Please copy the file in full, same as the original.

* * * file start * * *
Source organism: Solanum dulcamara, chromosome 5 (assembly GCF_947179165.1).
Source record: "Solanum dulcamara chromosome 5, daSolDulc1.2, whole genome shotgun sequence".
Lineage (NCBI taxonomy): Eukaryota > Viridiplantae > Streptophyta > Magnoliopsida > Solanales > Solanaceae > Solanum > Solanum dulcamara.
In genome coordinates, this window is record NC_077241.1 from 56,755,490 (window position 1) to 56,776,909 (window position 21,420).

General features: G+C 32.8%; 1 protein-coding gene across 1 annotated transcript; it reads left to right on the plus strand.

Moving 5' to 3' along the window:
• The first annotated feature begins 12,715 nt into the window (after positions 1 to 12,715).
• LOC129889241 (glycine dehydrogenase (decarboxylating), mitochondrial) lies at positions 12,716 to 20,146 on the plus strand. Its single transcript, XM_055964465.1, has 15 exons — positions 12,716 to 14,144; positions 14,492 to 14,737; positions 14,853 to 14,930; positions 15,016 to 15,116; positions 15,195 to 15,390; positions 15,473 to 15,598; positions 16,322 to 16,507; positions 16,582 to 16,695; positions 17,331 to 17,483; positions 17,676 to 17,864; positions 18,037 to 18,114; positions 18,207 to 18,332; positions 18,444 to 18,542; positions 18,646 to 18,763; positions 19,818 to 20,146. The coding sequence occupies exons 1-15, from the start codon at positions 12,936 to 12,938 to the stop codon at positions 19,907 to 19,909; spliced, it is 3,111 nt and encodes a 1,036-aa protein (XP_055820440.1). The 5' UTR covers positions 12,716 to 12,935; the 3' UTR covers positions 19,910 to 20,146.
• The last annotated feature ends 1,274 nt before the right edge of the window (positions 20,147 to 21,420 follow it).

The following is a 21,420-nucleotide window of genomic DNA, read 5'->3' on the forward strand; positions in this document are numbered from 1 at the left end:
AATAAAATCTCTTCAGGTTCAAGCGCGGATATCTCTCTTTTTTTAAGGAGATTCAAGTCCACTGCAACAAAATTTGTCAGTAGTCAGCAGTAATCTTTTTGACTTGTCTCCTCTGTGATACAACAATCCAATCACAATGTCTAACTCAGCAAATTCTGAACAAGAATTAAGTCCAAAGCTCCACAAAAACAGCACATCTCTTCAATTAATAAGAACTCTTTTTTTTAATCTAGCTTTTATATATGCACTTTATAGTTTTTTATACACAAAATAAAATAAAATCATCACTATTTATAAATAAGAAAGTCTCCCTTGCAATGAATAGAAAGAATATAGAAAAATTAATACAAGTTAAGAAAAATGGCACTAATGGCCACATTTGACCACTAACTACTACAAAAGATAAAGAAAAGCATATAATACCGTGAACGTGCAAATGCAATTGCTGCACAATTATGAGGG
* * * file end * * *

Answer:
Source organism: Solanum dulcamara, chromosome 5 (assembly GCF_947179165.1).
Source record: "Solanum dulcamara chromosome 5, daSolDulc1.2, whole genome shotgun sequence".
Lineage (NCBI taxonomy): Eukaryota > Viridiplantae > Streptophyta > Magnoliopsida > Solanales > Solanaceae > Solanum > Solanum dulcamara.
In genome coordinates, this window is record NC_077241.1 from 56,755,490 (window position 1) to 56,776,909 (window position 21,420).

General features: G+C 32.8%; 1 protein-coding gene across 1 annotated transcript; it reads left to right on the plus strand.

Moving 5' to 3' along the window:
• The first annotated feature begins 12,715 nt into the window (after positions 1 to 12,715).
• LOC129889241 (glycine dehydrogenase (decarboxylating), mitochondrial) lies at positions 12,716 to 20,146 on the plus strand. Its single transcript, XM_055964465.1, has 15 exons — positions 12,716 to 14,144; positions 14,492 to 14,737; positions 14,853 to 14,930; positions 15,016 to 15,116; positions 15,195 to 15,390; positions 15,473 to 15,598; positions 16,322 to 16,507; positions 16,582 to 16,695; positions 17,331 to 17,483; positions 17,676 to 17,864; positions 18,037 to 18,114; positions 18,207 to 18,332; positions 18,444 to 18,542; positions 18,646 to 18,763; positions 19,818 to 20,146. The coding sequence occupies exons 1-15, from the start codon at positions 12,936 to 12,938 to the stop codon at positions 19,907 to 19,909; spliced, it is 3,111 nt and encodes a 1,036-aa protein (XP_055820440.1). The 5' UTR covers positions 12,716 to 12,935; the 3' UTR covers positions 19,910 to 20,146.
• The last annotated feature ends 1,274 nt before the right edge of the window (positions 20,147 to 21,420 follow it).

The following is a 21,420-nucleotide window of genomic DNA, read 5'->3' on the forward strand; positions in this document are numbered from 1 at the left end:
AATAAAATCTCTTCAGGTTCAAGCGCGGATATCTCTCTTTTTTTAAGGAGATTCAAGTCCACTGCAACAAAATTTGTCAGTAGTCAGCAGTAATCTTTTTGACTTGTCTCCTCTGTGATACAACAATCCAATCACAATGTCTAACTCAGCAAATTCTGAACAAGAATTAAGTCCAAAGCTCCACAAAAACAGCACATCTCTTCAATTAATAAGAACTCTTTTTTTTAATCTAGCTTTTATATATGCACTTTATAGTTTTTTATACACAAAATAAAATAAAATCATCACTATTTATAAATAAGAAAGTCTCCCTTGCAATGAATAGAAAGAATATAGAAAAATTAATACAAGTTAAGAAAAATGGCACTAATGGCCACATTTGACCACTAACTACTACAAAAGATAAAGAAAAGCATATAATACCGTGAACGTGCAAATGCAATTGCTGCACAATTATGAGGG